Monday, 25 January 2010
1. At least 6 hours of battery life/ 1 week of standby
2. Integrated HSDPA and wifi
3. Reasonably priced books on iTunes!
4. Some mechanism to attach a keyboard and use it like a netbook
5. A decent GPU (iPhone games were my guilty pleasure in 2009!)
Not much to ask, is it? I think I'll be okay on 1,2 and 5. I think 4 is pushing it, as it'd cannibalise Macbook (Air) sales. #3 remains to be seen.
My view is that books have far less replay value than movies - I wonder whether a "books as a service" model similar to LoveFilm would be more likely to succeed than a straight up iTunes music model. I've forgotten how many times I've passed a paperback book onto a friend. The same simply isn't possible with eBooks because of DRM, so I suspect another model is required - a digital library for the twenty-teens? You heard it here first...
Wednesday, 13 January 2010
A colleague and I have been thinking about some of the developments in mobile and have come up with an idea about the structure the mobile industry seems to be heading towards and the strategic issues that could result from the journey towards it. Conceptual at the moment, but it might be interesting, so I thought I'd share:
- We started with the premise that consumers have become ever more handset-centric, particularly post-iPhone. Operators have therefore moved from subsidising the expensive handset to enable consumers to access their service, to financing their access to devices;
- We wonder whether this leads to a different view on the operating structure of mobile Telcos. The long anticipated netco/ servco model may be an intermediate state, but perhaps a more apt analogue of the operator’s future model is that of an automobile manufacturer;
- Why do we say this? Well, the modern auto manufacturer is as more of an assembler of components into a product than a vertically integrated factory, just like the modern mobile Telco. Furthermore, the industry regularly finances the consumer’s access to an expensive product (the car), and differentiates itself not only by its product (which is a commodity to many buyers) but by the terms of access to the capability (mobility, via the petrol station), by retail experience and, moreover, price and terms of finance;
- Similarly, the smart phone is a pure luxury item that is expensive for most consumers and offers access to increasingly vital multi-dimensional high end communications (via the network – as commoditised as the petrol station...);
- Operationally, auto manufacturers have a shared, integrated supply chain. They are heavily consolidated into a small number of global groups and share many of the same suppliers. Notably, they also tend to run a finance arm as a separate business;
- Some of these characteristics are already beginning to emerge in the mobile industry. For example, the growth in the service businesses of Ericsson, Nokia and the nascent throes of network sharing (not to mention ongoing consolidation within and outside core territories). We may also be seeing finance businesses developing, such as O2’s recent foray into retail banking in the UK;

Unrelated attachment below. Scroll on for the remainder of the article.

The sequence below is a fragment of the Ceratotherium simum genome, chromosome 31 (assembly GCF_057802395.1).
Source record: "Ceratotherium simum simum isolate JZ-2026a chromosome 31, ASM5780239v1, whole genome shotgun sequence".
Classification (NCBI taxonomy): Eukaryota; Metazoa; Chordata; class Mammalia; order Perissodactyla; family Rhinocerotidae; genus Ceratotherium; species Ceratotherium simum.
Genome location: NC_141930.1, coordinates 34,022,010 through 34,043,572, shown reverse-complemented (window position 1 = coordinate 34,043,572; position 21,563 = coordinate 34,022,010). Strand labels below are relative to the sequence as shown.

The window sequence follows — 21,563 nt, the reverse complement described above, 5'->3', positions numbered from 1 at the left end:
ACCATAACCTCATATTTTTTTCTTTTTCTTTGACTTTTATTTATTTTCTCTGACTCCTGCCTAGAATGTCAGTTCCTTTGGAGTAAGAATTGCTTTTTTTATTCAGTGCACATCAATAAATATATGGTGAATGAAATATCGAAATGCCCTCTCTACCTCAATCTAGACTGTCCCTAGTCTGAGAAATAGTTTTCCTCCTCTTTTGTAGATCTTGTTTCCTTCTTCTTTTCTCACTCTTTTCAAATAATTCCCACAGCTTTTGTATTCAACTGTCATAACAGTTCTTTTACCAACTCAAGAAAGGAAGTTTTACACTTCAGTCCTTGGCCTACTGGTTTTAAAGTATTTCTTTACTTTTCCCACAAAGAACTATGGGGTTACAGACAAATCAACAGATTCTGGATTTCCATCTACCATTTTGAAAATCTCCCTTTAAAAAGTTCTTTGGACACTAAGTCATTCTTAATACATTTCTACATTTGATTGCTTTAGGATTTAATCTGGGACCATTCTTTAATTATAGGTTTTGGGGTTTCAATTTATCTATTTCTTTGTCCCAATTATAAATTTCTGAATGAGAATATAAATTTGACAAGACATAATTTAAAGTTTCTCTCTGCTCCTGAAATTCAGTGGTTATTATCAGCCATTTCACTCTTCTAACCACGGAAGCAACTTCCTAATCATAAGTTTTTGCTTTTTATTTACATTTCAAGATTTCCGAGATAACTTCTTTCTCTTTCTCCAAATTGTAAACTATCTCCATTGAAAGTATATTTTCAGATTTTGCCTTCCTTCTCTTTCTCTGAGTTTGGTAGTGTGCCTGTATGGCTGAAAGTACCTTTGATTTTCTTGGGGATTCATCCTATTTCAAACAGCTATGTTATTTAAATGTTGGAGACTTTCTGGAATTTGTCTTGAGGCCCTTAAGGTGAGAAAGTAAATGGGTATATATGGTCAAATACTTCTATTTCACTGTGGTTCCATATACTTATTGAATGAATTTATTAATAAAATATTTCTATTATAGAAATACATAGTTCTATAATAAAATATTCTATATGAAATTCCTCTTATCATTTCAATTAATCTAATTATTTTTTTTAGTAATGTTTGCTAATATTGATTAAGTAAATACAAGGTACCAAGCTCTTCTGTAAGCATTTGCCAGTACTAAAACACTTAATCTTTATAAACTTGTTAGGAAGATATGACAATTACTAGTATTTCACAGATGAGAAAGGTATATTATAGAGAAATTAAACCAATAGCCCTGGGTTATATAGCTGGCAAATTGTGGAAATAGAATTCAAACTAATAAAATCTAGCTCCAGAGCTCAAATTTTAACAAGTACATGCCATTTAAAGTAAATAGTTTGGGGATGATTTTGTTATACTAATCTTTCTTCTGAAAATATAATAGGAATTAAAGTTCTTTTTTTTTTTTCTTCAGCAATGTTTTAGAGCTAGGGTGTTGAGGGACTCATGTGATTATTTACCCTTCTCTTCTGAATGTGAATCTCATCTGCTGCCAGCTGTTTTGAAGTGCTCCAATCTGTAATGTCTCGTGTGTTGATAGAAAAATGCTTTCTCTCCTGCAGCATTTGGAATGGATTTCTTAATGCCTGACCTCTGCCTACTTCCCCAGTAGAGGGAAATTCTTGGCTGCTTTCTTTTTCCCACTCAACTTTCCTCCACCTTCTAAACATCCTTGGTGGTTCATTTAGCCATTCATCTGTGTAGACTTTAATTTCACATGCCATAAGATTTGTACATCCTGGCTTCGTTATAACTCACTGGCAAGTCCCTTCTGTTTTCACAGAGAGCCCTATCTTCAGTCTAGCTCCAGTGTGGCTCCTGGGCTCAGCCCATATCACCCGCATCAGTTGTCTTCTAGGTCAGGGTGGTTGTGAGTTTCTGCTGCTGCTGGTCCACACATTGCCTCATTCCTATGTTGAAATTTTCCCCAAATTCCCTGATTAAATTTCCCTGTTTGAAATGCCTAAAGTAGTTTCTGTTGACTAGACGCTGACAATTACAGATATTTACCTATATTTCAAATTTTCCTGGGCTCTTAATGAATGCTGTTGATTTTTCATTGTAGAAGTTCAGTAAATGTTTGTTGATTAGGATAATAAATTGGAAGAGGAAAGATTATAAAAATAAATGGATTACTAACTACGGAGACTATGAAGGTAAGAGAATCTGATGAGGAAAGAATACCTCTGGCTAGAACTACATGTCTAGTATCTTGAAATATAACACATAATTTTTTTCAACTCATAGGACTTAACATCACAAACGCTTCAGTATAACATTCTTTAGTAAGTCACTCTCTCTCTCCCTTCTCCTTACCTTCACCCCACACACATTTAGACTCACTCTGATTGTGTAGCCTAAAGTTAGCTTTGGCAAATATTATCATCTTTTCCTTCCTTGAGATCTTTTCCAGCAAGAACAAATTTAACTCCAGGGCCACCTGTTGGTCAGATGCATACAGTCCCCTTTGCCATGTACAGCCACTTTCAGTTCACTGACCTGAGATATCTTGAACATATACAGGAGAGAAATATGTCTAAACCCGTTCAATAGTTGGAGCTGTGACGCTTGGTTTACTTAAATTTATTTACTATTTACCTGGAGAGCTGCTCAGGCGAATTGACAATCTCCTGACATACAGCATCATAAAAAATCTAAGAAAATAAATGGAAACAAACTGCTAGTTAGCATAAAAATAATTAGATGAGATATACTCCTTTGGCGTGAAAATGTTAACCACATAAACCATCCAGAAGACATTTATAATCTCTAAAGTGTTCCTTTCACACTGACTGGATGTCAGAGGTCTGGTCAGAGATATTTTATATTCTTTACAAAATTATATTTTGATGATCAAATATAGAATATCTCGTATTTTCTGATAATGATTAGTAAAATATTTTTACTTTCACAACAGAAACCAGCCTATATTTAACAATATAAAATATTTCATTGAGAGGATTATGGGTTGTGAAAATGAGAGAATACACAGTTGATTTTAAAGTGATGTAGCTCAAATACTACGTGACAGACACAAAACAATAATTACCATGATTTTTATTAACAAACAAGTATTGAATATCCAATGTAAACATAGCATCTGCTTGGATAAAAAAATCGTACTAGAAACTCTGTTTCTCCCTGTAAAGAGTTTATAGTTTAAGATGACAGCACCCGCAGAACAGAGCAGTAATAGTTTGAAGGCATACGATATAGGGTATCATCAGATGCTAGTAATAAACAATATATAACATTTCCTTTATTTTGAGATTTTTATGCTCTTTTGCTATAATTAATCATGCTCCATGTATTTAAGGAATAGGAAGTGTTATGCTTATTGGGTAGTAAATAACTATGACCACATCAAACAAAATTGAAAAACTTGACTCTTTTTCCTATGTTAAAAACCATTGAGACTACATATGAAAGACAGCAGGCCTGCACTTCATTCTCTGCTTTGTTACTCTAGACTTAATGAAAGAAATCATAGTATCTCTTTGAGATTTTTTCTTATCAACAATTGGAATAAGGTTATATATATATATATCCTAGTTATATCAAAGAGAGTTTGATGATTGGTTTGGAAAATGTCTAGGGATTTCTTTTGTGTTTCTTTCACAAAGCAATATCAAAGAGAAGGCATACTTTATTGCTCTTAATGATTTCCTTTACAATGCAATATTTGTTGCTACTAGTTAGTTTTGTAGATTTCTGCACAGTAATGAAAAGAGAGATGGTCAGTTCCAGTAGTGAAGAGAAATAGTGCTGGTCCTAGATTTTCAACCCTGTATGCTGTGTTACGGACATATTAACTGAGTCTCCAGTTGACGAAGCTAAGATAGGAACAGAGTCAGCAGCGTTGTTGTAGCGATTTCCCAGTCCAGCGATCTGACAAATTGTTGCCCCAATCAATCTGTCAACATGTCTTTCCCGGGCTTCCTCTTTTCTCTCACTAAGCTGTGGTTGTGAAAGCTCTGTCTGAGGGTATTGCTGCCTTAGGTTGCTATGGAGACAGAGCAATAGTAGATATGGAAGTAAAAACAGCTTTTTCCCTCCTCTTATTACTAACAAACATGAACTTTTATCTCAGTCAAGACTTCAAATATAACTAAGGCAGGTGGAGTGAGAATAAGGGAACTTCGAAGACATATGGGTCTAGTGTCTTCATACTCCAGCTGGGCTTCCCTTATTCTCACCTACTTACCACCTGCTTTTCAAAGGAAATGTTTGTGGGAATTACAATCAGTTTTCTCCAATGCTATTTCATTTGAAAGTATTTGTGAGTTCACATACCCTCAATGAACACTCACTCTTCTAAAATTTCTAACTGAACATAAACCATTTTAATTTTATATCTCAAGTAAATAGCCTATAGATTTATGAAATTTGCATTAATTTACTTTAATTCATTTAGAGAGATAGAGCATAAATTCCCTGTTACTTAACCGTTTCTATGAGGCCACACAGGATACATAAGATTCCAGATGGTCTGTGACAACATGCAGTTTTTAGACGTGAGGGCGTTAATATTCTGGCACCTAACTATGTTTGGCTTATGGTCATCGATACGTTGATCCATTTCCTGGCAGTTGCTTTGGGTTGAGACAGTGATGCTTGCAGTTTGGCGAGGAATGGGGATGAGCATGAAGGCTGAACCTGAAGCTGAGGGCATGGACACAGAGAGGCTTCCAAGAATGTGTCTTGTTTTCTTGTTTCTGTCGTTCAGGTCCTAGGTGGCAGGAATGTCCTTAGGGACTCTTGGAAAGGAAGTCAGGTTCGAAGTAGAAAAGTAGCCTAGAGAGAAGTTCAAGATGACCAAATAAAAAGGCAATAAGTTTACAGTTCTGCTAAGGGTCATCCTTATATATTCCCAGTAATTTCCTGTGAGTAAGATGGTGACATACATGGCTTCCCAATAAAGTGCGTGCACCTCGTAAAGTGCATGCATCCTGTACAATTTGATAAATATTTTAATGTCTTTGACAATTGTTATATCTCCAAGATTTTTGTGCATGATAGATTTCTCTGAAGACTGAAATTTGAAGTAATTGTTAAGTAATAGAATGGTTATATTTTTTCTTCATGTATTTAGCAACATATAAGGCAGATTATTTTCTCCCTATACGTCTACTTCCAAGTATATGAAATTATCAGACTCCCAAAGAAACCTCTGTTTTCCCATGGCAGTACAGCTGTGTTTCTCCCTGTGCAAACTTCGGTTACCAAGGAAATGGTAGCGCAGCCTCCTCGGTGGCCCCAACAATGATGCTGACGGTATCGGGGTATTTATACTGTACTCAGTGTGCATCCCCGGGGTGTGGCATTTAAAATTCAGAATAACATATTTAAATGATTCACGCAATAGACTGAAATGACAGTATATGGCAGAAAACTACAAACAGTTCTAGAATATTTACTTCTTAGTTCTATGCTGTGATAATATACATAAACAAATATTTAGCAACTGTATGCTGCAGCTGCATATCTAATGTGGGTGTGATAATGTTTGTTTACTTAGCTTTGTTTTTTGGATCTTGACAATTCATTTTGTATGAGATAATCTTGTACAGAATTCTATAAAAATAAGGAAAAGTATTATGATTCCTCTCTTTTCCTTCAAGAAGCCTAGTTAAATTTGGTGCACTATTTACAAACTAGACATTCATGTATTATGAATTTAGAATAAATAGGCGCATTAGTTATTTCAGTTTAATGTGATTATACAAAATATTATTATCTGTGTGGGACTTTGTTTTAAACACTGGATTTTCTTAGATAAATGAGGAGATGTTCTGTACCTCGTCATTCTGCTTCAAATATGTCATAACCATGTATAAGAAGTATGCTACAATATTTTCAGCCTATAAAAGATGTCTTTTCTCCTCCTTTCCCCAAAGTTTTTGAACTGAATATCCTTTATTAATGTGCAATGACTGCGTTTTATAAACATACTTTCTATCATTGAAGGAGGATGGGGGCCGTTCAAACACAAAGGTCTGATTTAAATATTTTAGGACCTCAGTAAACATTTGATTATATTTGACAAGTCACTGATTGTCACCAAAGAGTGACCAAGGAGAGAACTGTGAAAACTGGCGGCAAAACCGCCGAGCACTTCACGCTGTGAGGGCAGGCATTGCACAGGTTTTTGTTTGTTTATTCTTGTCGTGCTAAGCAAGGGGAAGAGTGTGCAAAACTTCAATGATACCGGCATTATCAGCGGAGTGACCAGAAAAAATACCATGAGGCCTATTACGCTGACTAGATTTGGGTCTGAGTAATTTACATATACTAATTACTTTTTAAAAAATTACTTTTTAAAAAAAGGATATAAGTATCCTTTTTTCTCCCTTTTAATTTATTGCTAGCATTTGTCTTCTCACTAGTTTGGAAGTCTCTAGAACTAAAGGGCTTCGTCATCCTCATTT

- Despite its scale, the industry is still very young – 25 years at most, whereas the automotive industry has been going for over a century and has trodden much of this ground before. A couple of lessons that we think are interesting from their journey are:
- The importance of financial products as value generators in a commoditised industry – what is the difference between “handset subsidy” and “handset finance” – could the latter be used as a tool to ensure the return of the asset for resale or recycling, just as many cars are leased, not bought outright...
- The importance of building an industrial commons, not simply “outsourcing” – endlessly squeezing suppliers to support margins has ultimately back-fired on the US majors, particularly as their Japanese counterparts did the opposite and are thriving;
- Both of the above have significant implications on the structure of the operator, far more so than netco/ servco, which simply puts today’s functions into a separate business
That's about as far as we've got so far. Any thoughts then feel free to comment :).
Monday, 11 January 2010
In the short term there's the obvious benefits of linking the growing Indian-language production industry back to its biggest market. In thr future, however, the expansion of digital production capability worldwide and the growth in the extend of broadband infrastructure in India could lead to a lucrative business outsourcing metadata tagging, rough editing and the like, taking advantage of the low cost of file transfer in the digital production environment. Interestingly, this is something we suggested for the Digital Production Partnership (PDF), in 2008, hence I'll be watching its success or otherwise with interest.